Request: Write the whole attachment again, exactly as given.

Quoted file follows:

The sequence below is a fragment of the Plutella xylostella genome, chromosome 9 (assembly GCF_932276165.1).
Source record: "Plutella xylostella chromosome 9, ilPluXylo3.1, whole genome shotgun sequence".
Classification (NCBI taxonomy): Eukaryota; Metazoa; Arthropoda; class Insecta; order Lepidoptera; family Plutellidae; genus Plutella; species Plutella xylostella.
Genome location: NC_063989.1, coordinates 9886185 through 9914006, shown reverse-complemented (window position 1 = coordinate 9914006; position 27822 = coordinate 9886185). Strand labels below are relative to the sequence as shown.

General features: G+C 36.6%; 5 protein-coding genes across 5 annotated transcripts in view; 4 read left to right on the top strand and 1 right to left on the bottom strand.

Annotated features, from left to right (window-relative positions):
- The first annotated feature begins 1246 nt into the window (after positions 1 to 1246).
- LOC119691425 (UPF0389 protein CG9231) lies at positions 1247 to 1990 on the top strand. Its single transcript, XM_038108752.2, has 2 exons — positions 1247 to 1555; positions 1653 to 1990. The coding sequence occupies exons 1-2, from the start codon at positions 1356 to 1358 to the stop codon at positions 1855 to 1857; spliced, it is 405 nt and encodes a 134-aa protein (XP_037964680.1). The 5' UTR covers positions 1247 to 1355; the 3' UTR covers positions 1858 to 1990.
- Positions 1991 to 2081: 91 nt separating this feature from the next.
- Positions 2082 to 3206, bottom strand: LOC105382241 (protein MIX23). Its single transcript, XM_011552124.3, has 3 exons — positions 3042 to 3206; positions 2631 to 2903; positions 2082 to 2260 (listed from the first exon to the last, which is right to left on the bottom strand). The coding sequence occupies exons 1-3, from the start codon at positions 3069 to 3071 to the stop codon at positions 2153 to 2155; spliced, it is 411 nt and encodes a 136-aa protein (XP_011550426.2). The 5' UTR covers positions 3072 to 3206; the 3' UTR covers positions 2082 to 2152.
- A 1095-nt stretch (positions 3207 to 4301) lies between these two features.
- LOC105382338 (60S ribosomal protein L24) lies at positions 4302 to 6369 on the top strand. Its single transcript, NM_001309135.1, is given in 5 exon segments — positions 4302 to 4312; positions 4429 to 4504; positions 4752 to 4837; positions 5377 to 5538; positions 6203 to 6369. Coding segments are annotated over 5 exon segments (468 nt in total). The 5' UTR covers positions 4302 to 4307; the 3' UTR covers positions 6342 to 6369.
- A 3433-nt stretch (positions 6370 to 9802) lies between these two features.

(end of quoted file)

The sequence below is a fragment of the Plutella xylostella genome, chromosome 9 (assembly GCF_932276165.1).
Source record: "Plutella xylostella chromosome 9, ilPluXylo3.1, whole genome shotgun sequence".
Classification (NCBI taxonomy): Eukaryota; Metazoa; Arthropoda; class Insecta; order Lepidoptera; family Plutellidae; genus Plutella; species Plutella xylostella.
Genome location: NC_063989.1, coordinates 9886185 through 9914006, shown reverse-complemented (window position 1 = coordinate 9914006; position 27822 = coordinate 9886185). Strand labels below are relative to the sequence as shown.

General features: G+C 36.6%; 5 protein-coding genes across 5 annotated transcripts in view; 4 read left to right on the top strand and 1 right to left on the bottom strand.

Annotated features, from left to right (window-relative positions):
- The first annotated feature begins 1246 nt into the window (after positions 1 to 1246).
- LOC119691425 (UPF0389 protein CG9231) lies at positions 1247 to 1990 on the top strand. Its single transcript, XM_038108752.2, has 2 exons — positions 1247 to 1555; positions 1653 to 1990. The coding sequence occupies exons 1-2, from the start codon at positions 1356 to 1358 to the stop codon at positions 1855 to 1857; spliced, it is 405 nt and encodes a 134-aa protein (XP_037964680.1). The 5' UTR covers positions 1247 to 1355; the 3' UTR covers positions 1858 to 1990.
- Positions 1991 to 2081: 91 nt separating this feature from the next.
- Positions 2082 to 3206, bottom strand: LOC105382241 (protein MIX23). Its single transcript, XM_011552124.3, has 3 exons — positions 3042 to 3206; positions 2631 to 2903; positions 2082 to 2260 (listed from the first exon to the last, which is right to left on the bottom strand). The coding sequence occupies exons 1-3, from the start codon at positions 3069 to 3071 to the stop codon at positions 2153 to 2155; spliced, it is 411 nt and encodes a 136-aa protein (XP_011550426.2). The 5' UTR covers positions 3072 to 3206; the 3' UTR covers positions 2082 to 2152.
- A 1095-nt stretch (positions 3207 to 4301) lies between these two features.
- LOC105382338 (60S ribosomal protein L24) lies at positions 4302 to 6369 on the top strand. Its single transcript, NM_001309135.1, is given in 5 exon segments — positions 4302 to 4312; positions 4429 to 4504; positions 4752 to 4837; positions 5377 to 5538; positions 6203 to 6369. Coding segments are annotated over 5 exon segments (468 nt in total). The 5' UTR covers positions 4302 to 4307; the 3' UTR covers positions 6342 to 6369.
- A 3433-nt stretch (positions 6370 to 9802) lies between these two features.